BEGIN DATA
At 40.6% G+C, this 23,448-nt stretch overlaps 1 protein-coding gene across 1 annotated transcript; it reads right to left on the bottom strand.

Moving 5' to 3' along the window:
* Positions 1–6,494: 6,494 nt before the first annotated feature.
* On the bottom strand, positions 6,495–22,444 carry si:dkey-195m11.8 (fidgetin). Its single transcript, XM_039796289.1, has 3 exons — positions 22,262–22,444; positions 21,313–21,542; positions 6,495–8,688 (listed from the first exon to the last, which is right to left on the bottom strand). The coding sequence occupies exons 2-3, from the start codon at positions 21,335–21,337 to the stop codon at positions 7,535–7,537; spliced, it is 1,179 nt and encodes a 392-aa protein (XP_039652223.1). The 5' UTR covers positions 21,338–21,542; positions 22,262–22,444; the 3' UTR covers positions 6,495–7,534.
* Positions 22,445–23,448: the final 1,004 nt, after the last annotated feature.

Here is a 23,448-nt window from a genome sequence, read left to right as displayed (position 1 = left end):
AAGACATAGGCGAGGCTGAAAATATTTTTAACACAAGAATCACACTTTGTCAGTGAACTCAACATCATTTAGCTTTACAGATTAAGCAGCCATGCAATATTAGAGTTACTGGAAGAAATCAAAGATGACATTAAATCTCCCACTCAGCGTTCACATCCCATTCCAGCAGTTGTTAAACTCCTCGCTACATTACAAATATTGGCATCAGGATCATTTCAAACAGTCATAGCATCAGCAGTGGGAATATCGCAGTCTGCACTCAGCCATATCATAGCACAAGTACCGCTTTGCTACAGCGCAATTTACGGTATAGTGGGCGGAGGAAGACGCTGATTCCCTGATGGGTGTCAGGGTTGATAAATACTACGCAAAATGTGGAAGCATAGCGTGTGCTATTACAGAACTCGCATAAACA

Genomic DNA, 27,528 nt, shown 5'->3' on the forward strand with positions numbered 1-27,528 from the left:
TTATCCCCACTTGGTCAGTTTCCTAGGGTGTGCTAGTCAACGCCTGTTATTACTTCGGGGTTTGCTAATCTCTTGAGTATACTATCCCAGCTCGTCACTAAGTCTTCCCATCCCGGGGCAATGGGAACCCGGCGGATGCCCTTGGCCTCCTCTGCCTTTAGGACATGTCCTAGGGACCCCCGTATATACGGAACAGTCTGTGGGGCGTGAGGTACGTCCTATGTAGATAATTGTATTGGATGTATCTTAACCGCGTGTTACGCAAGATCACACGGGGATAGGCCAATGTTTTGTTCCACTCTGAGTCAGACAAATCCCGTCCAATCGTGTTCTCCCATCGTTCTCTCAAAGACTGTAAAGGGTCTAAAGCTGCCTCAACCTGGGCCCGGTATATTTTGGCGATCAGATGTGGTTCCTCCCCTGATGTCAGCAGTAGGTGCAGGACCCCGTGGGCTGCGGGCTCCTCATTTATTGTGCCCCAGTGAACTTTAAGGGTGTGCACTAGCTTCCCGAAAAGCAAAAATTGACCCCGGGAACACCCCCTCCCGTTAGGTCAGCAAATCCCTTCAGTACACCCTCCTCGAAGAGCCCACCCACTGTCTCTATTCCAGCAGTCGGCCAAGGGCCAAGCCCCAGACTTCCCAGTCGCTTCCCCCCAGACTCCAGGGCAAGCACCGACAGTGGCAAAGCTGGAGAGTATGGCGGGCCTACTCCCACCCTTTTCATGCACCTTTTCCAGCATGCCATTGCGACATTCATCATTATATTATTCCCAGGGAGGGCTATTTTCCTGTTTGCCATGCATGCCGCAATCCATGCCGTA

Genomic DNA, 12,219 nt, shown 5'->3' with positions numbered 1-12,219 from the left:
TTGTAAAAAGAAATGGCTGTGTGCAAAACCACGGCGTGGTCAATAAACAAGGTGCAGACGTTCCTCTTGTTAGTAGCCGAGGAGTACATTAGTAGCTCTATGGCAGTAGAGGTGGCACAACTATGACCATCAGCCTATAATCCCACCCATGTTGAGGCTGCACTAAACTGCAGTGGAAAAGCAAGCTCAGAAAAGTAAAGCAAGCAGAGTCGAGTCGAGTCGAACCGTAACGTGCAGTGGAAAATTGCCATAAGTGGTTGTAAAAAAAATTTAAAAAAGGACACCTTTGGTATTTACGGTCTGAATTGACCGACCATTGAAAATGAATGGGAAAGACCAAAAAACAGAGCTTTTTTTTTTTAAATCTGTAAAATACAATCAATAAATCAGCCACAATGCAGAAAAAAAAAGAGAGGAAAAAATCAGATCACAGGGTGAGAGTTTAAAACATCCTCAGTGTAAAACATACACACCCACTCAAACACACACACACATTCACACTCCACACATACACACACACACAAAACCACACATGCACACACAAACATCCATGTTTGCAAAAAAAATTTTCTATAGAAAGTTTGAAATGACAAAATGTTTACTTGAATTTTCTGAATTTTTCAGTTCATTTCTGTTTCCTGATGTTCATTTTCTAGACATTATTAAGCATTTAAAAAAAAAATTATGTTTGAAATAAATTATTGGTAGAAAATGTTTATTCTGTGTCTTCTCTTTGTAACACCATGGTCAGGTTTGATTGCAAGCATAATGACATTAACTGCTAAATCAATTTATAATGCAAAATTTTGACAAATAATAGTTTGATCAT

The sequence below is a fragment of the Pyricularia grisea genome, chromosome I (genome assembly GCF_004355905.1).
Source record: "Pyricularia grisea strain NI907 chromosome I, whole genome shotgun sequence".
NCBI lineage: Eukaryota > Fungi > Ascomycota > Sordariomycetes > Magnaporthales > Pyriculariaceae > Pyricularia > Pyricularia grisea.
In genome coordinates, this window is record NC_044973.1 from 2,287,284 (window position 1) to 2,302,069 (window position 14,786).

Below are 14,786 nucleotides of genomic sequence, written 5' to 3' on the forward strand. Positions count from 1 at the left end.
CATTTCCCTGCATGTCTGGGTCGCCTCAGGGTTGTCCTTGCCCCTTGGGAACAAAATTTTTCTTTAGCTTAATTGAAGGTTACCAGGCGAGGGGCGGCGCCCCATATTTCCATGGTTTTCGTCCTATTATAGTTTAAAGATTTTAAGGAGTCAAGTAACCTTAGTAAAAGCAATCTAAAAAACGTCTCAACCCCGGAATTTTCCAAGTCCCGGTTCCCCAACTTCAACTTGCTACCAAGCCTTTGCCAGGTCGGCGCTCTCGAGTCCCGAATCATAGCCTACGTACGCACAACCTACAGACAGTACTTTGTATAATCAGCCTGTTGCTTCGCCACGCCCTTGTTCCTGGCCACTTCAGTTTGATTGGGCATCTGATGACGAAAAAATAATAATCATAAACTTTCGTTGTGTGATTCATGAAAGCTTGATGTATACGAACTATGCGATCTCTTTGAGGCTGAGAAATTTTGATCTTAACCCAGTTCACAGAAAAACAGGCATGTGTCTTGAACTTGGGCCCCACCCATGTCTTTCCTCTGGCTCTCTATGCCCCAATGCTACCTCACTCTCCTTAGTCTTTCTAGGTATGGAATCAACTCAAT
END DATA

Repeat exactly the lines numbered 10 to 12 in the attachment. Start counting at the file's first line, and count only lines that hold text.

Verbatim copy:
Genomic DNA, 12,219 nt, shown 5'->3' with positions numbered 1-12,219 from the left:
TTGTAAAAAGAAATGGCTGTGTGCAAAACCACGGCGTGGTCAATAAACAAGGTGCAGACGTTCCTCTTGTTAGTAGCCGAGGAGTACATTAGTAGCTCTATGGCAGTAGAGGTGGCACAACTATGACCATCAGCCTATAATCCCACCCATGTTGAGGCTGCACTAAACTGCAGTGGAAAAGCAAGCTCAGAAAAGTAAAGCAAGCAGAGTCGAGTCGAGTCGAACCGTAACGTGCAGTGGAAAATTGCCATAAGTGGTTGTAAAAAAAATTTAAAAAAGGACACCTTTGGTATTTACGGTCTGAATTGACCGACCATTGAAAATGAATGGGAAAGACCAAAAAACAGAGCTTTTTTTTTTTAAATCTGTAAAATACAATCAATAAATCAGCCACAATGCAGAAAAAAAAAGAGAGGAAAAAATCAGATCACAGGGTGAGAGTTTAAAACATCCTCAGTGTAAAACATACACACCCACTCAAACACACACACACATTCACACTCCACACATACACACACACACAAAACCACACATGCACACACAAACATCCATGTTTGCAAAAAAAATTTTCTATAGAAAGTTTGAAATGACAAAATGTTTACTTGAATTTTCTGAATTTTTCAGTTCATTTCTGTTTCCTGATGTTCATTTTCTAGACATTATTAAGCATTTAAAAAAAAAATTATGTTTGAAATAAATTATTGGTAGAAAATGTTTATTCTGTGTCTTCTCTTTGTAACACCATGGTCAGGTTTGATTGCAAGCATAATGACATTAACTGCTAAATCAATTTATAATGCAAAATTTTGACAAATAATAGTTTGATCAT

The sequence below is a fragment of the Pyricularia grisea genome, chromosome I (genome assembly GCF_004355905.1).